Liverpool. . . . . . . . . . . . . . .1
THE old giant may be in fitful hibernation, but he is still dangerous when roused, and he stirred himself in the second half at Highbury yesterday to punch another large hole in Arsenal's championship aspirations.
The early-season favourites still think they can win the League, or so Tony Adams tells us, but 13 points is a lot of leeway to make up, and if the leaders, Norwich City, are peering apprehensively behind them it will be towards the North- west rather than North London.
Liverpool arrived without a win in seven games, and looked like making that eight in a mundane first half which served only to remind us how the mighty are fallen.
It had to get better, and mercifully it did, the second half producing John Barnes's decisive penalty, another by Paul Merson which David James saved, the dismissal of Nigel Winterburn and two straightforward chances which the Ian Rush of old would have accepted with his eyes shut.
This is not the Rush of old, of course, no more than it is the Liverpool of old, and he, and they, made hard work of what should have been a comfortable 3-0 win.
They were full of vim and vigour after two weeks without a game, and none more vigorous than Paul Stewart, who was lucky to emerge with nothing more serious than a booking for three early assaults, one of which saw David Hillier limp off, lame.
Arsenal did themselves no favours with the substitution, introducing David O'Leary in Hillier's central position, where he was a stranger in a strange land. With the game passing him by, it would have made sense to redeploy on the foundation of three central defenders, with the full-backs pushing on to bolster the midfield. Instead, inflexible to the last, they stood, and died, by good old 4-4-2.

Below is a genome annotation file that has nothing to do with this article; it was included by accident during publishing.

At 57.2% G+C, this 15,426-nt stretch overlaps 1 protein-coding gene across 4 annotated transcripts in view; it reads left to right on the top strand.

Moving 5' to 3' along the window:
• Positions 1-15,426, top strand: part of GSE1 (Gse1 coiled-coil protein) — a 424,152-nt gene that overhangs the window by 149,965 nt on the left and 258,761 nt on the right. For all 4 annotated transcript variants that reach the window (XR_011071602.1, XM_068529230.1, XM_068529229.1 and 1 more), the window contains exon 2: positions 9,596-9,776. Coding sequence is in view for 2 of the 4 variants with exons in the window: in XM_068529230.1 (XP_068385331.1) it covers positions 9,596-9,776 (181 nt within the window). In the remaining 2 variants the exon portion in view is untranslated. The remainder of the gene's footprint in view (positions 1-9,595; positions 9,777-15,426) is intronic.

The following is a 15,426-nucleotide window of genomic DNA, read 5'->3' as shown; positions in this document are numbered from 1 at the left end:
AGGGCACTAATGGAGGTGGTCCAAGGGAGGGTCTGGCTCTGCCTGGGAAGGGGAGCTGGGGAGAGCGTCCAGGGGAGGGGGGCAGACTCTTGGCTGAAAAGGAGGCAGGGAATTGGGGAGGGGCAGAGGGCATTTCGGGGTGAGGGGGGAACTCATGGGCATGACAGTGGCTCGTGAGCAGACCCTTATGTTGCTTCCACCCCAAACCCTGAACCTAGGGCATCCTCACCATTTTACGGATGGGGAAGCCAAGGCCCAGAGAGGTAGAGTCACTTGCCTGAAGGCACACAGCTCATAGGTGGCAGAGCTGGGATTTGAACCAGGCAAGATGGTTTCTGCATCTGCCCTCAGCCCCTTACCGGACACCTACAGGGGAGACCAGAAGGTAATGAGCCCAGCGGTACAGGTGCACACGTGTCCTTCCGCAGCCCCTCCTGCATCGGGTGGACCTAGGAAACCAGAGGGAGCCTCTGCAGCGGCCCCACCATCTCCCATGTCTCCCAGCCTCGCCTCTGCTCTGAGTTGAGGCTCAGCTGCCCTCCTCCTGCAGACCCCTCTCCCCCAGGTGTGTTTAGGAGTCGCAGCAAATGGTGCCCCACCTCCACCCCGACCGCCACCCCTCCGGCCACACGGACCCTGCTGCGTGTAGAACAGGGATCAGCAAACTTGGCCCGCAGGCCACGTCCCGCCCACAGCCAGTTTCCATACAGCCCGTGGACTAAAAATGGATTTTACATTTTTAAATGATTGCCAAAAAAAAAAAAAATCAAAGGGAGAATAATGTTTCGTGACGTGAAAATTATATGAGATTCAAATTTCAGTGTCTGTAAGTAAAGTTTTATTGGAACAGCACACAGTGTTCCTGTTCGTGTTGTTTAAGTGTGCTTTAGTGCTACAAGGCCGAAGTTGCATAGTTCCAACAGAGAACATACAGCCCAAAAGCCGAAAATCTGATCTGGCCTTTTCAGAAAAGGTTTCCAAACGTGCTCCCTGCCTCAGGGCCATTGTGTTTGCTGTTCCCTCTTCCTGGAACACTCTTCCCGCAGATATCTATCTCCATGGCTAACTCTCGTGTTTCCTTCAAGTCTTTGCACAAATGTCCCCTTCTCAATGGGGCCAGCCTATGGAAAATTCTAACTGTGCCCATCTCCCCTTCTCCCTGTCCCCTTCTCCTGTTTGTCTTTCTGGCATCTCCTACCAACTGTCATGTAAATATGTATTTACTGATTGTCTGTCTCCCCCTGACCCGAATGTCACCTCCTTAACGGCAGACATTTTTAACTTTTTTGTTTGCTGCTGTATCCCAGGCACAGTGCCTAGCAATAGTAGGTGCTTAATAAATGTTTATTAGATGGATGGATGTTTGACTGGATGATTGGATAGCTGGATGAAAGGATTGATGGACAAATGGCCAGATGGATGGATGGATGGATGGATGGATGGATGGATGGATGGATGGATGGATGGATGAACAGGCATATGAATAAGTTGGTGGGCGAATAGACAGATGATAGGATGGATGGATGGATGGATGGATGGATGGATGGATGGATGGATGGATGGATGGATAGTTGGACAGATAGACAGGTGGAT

Stewart's spite apart, the first half was tedious in the extreme with only Kevin Campbell summoning sufficient accuracy to demand a save.
Arsenal had introduced Jimmy Carter for his first start of the season with the aim of improving the service to Campbell and Alan Smith, but the winger was too plain and predictable to trouble a disciplined defence. His intentions tended to be telegraphed - Carter, the unstoppable fax machine.
Liverpool's second-half improvement should have had them two goals to the good by the 56th minute, but Rush's decline was reflected in back-to-back misses which would have been unthinkable a couple of years ago.
Put through by Barnes, the record-breaking striker had his team-mates clapping hands to their heads in disbelief when he toe-poked the ball wide from six yards. Worse was to follow. On dispossessing Andy Linighan he nudged the ball so far ahead of him that it ran out of play.
Much head-shaking greeted that second maladroit stumble, but Linighan, at least, still thought he was marking the Rush of yesteryear. There could be no other explanation for the panicky grab which floored the Welshman and enabled Barnes to beat David Seaman from the spot.
Arsenal had a penalty just three minutes later, when Campbell was knocked down by Mark Wright, but Merson opted for power rather than placement, and was thwarted by James's flying save.
Merson and Linighan threatened to restore equality, but Liverpool were the better side, and might have had a second when Rush shot against the post.
Arsenal's cup of woe overflowed three minutes from the end, when Winterburn became their first player to be sent off in the Premier League, for the second of two bookable fouls on Steve McManaman.
Arsenal: Seaman; Dixon, Winterburn, Hillier (O'Leary, 13; Heaney, 82), Linighan, Adams, Carter, Campbell, Smith, Merson, Parlour. Substitute not used: Miller (gk).
Liverpool: James; Marsh (Hutchison, 48), R Jones, Nicol, Wright, Bjornebye, McManaman, Redknapp, Rush, Barnes, Stewart. Substitutes not used: Walters, Hooper (gk).
Referee: K Cooper (Pontypridd).
Photograph, page 26
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